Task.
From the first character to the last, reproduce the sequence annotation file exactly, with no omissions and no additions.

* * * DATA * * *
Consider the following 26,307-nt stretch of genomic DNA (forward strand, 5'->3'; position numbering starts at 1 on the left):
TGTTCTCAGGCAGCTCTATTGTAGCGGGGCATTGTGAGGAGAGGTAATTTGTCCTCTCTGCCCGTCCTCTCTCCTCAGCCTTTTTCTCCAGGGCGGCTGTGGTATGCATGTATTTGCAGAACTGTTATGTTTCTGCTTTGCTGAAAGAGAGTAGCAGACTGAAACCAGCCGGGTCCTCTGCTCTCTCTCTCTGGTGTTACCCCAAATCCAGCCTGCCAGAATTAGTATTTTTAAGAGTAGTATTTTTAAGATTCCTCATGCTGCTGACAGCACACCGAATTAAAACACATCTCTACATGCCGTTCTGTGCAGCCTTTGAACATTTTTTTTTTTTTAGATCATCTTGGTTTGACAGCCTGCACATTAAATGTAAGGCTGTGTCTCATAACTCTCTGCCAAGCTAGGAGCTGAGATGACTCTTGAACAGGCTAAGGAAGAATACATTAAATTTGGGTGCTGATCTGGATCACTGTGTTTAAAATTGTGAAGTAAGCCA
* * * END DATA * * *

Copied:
Consider the following 26,307-nt stretch of genomic DNA (forward strand, 5'->3'; position numbering starts at 1 on the left):
TGTTCTCAGGCAGCTCTATTGTAGCGGGGCATTGTGAGGAGAGGTAATTTGTCCTCTCTGCCCGTCCTCTCTCCTCAGCCTTTTTCTCCAGGGCGGCTGTGGTATGCATGTATTTGCAGAACTGTTATGTTTCTGCTTTGCTGAAAGAGAGTAGCAGACTGAAACCAGCCGGGTCCTCTGCTCTCTCTCTCTGGTGTTACCCCAAATCCAGCCTGCCAGAATTAGTATTTTTAAGAGTAGTATTTTTAAGATTCCTCATGCTGCTGACAGCACACCGAATTAAAACACATCTCTACATGCCGTTCTGTGCAGCCTTTGAACATTTTTTTTTTTTTAGATCATCTTGGTTTGACAGCCTGCACATTAAATGTAAGGCTGTGTCTCATAACTCTCTGCCAAGCTAGGAGCTGAGATGACTCTTGAACAGGCTAAGGAAGAATACATTAAATTTGGGTGCTGATCTGGATCACTGTGTTTAAAATTGTGAAGTAAGCCA